Abstract, executive summary, and final report are available from the National Technical Information Service (NTIS accession no. PB99-104044; 94 pp, $29.50 paper, $12.00 microfiche).

  • Impact of Institutional and Technical Forces on Internal Organizational Restructuring: An Examination of the Motivators, Content, and Outcomes of Hospital Reengineering Programs. Stephen L. Walston, M.P.A., University of Pennsylvania, Philadelphia, PA. AHCPR grant HS09581, project period 7/1/97 to 6/30/98.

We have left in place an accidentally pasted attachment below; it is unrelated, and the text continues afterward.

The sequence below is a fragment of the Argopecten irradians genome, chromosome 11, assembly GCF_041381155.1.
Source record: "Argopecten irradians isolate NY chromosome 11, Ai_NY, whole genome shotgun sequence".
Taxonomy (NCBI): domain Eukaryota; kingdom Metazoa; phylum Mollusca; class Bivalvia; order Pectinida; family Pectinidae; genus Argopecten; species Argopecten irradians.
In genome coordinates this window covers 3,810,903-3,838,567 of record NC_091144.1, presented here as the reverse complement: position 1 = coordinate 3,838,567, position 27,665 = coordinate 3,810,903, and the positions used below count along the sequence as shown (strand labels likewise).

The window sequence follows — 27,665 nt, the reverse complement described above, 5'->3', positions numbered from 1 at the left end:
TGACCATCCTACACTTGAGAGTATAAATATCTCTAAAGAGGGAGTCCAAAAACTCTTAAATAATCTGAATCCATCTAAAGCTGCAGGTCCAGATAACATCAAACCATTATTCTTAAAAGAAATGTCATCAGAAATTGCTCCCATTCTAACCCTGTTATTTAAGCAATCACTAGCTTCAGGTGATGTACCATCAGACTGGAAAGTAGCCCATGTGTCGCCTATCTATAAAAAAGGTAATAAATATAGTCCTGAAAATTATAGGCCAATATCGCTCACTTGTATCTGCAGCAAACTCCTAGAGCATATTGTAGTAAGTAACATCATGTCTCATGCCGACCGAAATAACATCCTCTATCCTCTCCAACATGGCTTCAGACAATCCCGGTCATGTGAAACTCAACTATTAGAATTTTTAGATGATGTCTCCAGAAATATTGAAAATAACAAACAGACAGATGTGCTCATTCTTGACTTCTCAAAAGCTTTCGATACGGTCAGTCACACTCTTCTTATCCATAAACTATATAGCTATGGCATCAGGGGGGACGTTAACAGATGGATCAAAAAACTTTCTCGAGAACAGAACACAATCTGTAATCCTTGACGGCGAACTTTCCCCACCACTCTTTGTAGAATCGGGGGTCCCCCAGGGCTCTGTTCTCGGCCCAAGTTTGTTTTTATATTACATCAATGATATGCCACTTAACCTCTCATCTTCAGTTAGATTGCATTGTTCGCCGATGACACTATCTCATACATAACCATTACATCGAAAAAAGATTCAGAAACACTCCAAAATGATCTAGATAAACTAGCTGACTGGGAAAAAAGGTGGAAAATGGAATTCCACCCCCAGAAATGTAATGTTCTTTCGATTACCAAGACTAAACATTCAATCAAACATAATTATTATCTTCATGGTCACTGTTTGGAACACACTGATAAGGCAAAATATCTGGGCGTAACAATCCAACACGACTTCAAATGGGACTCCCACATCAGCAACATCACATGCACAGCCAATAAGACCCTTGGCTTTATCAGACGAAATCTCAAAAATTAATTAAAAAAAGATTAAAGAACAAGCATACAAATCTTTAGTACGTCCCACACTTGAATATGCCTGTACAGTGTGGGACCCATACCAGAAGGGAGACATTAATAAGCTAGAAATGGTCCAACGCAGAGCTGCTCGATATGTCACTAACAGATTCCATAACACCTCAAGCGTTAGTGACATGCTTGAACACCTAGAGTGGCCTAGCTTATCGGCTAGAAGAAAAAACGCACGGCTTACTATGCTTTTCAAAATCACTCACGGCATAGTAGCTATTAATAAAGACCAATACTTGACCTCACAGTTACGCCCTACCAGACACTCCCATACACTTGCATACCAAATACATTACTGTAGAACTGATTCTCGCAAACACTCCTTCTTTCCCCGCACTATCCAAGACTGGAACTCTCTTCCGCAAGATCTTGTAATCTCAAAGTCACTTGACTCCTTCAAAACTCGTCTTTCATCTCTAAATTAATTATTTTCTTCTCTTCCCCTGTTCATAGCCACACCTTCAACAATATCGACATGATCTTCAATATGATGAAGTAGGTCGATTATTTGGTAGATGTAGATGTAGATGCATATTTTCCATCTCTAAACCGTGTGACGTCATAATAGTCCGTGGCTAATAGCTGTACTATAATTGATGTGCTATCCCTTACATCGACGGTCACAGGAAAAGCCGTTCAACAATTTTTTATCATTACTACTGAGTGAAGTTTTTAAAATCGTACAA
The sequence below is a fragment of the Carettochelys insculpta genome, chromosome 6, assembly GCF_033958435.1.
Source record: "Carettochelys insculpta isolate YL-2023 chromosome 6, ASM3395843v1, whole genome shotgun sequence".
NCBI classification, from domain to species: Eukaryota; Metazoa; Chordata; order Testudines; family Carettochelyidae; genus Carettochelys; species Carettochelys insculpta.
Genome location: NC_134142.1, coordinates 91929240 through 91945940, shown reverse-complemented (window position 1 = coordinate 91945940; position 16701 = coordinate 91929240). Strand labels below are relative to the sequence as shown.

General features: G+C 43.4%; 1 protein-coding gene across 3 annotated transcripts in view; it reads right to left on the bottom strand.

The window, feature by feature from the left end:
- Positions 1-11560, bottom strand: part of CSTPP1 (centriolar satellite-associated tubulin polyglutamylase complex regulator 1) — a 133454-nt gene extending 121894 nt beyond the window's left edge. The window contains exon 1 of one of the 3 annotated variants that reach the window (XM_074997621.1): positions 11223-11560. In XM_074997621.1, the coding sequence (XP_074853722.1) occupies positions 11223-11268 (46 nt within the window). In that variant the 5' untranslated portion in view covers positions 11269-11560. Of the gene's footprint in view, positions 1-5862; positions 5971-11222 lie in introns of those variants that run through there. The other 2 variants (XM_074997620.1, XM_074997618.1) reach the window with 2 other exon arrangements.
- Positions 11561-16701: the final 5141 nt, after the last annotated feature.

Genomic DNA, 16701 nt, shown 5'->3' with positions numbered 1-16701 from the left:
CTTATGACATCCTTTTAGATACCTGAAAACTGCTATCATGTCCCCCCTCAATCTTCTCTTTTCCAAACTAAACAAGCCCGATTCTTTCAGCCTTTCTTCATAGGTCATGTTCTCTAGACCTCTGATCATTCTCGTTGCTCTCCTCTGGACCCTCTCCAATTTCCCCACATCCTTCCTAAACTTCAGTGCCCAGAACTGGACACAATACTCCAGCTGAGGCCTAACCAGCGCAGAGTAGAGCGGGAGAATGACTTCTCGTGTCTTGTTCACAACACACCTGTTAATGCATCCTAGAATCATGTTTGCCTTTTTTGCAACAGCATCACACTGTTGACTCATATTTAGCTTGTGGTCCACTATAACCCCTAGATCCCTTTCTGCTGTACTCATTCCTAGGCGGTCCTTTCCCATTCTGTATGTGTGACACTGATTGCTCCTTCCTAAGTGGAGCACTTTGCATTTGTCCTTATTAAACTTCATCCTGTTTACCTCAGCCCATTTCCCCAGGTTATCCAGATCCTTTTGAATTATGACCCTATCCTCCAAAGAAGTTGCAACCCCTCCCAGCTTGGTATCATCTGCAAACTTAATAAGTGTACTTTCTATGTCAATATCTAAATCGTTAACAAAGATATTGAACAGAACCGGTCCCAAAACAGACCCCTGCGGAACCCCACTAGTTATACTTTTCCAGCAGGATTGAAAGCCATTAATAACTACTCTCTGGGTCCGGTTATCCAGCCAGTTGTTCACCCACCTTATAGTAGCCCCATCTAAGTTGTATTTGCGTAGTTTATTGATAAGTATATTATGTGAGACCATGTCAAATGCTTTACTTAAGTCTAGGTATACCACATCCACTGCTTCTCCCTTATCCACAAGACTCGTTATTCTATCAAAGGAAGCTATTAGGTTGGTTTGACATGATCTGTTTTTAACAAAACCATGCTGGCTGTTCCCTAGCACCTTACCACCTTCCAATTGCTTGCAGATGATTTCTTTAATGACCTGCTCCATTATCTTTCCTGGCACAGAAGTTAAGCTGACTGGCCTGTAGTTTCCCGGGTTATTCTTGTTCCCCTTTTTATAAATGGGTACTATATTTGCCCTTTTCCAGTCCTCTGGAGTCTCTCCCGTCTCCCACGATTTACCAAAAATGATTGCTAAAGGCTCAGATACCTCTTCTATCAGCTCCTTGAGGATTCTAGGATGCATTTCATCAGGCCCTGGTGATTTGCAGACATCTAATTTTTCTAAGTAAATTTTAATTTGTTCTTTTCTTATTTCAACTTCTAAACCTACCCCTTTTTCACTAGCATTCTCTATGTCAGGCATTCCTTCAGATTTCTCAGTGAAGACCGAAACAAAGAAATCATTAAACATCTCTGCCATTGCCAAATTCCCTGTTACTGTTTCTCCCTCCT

Organizations often have the need to realign their structures, processes, and products to remain competitive. This research combines both institutional and technical perspectives and explores why organizations adopt reengineering; what external and internal factors influence what they implement; and what the competitive outcomes are in U.S. acute care hospitals. A national survey on restructuring and reengineering collected detailed data from approximately 875 hospitals. The survey data were combined with financial, activity, and area data to allow empirical analyses. The findings suggest that institutional and technical factors affect both the likelihood of adoption and content of reengineering. Institutional forces and integrative mechanisms also appear to have significant effects on competitive outcomes. Hospitals that codified their process, implemented earlier, and balanced their change program with the degree of environmental technical change improved their competitive performance. This research demonstrates that both institutional and technical forces are factors in organizational change, and the subsequent outcomes and should be conjointly considered in both theoretical and practical examination of organizational change.